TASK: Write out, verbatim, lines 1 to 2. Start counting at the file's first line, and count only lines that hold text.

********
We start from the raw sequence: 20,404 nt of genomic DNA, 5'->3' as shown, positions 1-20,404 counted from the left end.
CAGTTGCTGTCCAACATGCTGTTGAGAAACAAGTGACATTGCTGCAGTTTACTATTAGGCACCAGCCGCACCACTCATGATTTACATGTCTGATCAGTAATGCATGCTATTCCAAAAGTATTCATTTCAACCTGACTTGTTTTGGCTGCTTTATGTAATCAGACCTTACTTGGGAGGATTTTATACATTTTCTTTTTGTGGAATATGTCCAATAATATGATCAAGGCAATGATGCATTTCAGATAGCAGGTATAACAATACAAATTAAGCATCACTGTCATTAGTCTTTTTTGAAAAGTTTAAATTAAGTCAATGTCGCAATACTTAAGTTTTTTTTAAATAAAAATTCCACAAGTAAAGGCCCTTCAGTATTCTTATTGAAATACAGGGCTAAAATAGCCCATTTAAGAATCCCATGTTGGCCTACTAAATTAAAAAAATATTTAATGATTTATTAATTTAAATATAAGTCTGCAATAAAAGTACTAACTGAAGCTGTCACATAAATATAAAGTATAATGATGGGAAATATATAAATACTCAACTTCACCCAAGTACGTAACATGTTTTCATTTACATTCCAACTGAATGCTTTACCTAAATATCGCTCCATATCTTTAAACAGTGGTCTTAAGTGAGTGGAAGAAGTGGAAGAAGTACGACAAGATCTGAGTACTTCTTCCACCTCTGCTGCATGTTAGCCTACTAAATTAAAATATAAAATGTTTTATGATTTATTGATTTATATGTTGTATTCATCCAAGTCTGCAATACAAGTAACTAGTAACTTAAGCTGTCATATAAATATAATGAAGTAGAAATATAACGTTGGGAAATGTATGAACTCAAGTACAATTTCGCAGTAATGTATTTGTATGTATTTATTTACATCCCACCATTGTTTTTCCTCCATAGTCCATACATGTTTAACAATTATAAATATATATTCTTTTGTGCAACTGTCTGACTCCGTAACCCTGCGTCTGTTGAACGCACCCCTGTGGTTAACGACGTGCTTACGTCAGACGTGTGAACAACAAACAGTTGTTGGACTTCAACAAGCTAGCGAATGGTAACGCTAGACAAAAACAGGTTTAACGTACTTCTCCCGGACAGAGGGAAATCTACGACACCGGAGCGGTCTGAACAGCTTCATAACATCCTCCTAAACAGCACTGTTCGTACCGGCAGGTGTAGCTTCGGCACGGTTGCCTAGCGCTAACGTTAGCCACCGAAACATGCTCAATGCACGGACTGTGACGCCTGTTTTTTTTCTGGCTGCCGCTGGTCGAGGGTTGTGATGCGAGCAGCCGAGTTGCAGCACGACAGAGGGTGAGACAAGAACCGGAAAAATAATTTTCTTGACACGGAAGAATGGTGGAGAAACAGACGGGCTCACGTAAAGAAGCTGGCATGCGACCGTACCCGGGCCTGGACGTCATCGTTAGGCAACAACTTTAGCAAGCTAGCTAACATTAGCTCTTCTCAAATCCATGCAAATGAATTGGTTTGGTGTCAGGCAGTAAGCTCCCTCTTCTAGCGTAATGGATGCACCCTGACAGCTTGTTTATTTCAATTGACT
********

We start from the raw sequence: 20,404 nt of genomic DNA, 5'->3' as shown, positions 1-20,404 counted from the left end.
CAGTTGCTGTCCAACATGCTGTTGAGAAACAAGTGACATTGCTGCAGTTTACTATTAGGCACCAGCCGCACCACTCATGATTTACATGTCTGATCAGTAATGCATGCTATTCCAAAAGTATTCATTTCAACCTGACTTGTTTTGGCTGCTTTATGTAATCAGACCTTACTTGGGAGGATTTTATACATTTTCTTTTTGTGGAATATGTCCAATAATATGATCAAGGCAATGATGCATTTCAGATAGCAGGTATAACAATACAAATTAAGCATCACTGTCATTAGTCTTTTTTGAAAAGTTTAAATTAAGTCAATGTCGCAATACTTAAGTTTTTTTTAAATAAAAATTCCACAAGTAAAGGCCCTTCAGTATTCTTATTGAAATACAGGGCTAAAATAGCCCATTTAAGAATCCCATGTTGGCCTACTAAATTAAAAAAATATTTAATGATTTATTAATTTAAATATAAGTCTGCAATAAAAGTACTAACTGAAGCTGTCACATAAATATAAAGTATAATGATGGGAAATATATAAATACTCAACTTCACCCAAGTACGTAACATGTTTTCATTTACATTCCAACTGAATGCTTTACCTAAATATCGCTCCATATCTTTAAACAGTGGTCTTAAGTGAGTGGAAGAAGTGGAAGAAGTACGACAAGATCTGAGTACTTCTTCCACCTCTGCTGCATGTTAGCCTACTAAATTAAAATATAAAATGTTTTATGATTTATTGATTTATATGTTGTATTCATCCAAGTCTGCAATACAAGTAACTAGTAACTTAAGCTGTCATATAAATATAATGAAGTAGAAATATAACGTTGGGAAATGTATGAACTCAAGTACAATTTCGCAGTAATGTATTTGTATGTATTTATTTACATCCCACCATTGTTTTTCCTCCATAGTCCATACATGTTTAACAATTATAAATATATATTCTTTTGTGCAACTGTCTGACTCCGTAACCCTGCGTCTGTTGAACGCACCCCTGTGGTTAACGACGTGCTTACGTCAGACGTGTGAACAACAAACAGTTGTTGGACTTCAACAAGCTAGCGAATGGTAACGCTAGACAAAAACAGGTTTAACGTACTTCTCCCGGACAGAGGGAAATCTACGACACCGGAGCGGTCTGAACAGCTTCATAACATCCTCCTAAACAGCACTGTTCGTACCGGCAGGTGTAGCTTCGGCACGGTTGCCTAGCGCTAACGTTAGCCACCGAAACATGCTCAATGCACGGACTGTGACGCCTGTTTTTTTTCTGGCTGCCGCTGGTCGAGGGTTGTGATGCGAGCAGCCGAGTTGCAGCACGACAGAGGGTGAGACAAGAACCGGAAAAATAATTTTCTTGACACGGAAGAATGGTGGAGAAACAGACGGGCTCACGTAAAGAAGCTGGCATGCGACCGTACCCGGGCCTGGACGTCATCGTTAGGCAACAACTTTAGCAAGCTAGCTAACATTAGCTCTTCTCAAATCCATGCAAATGAATTGGTTTGGTGTCAGGCAGTAAGCTCCCTCTTCTAGCGTAATGGATGCACCCTGACAGCTTGTTTATTTCAATTGACT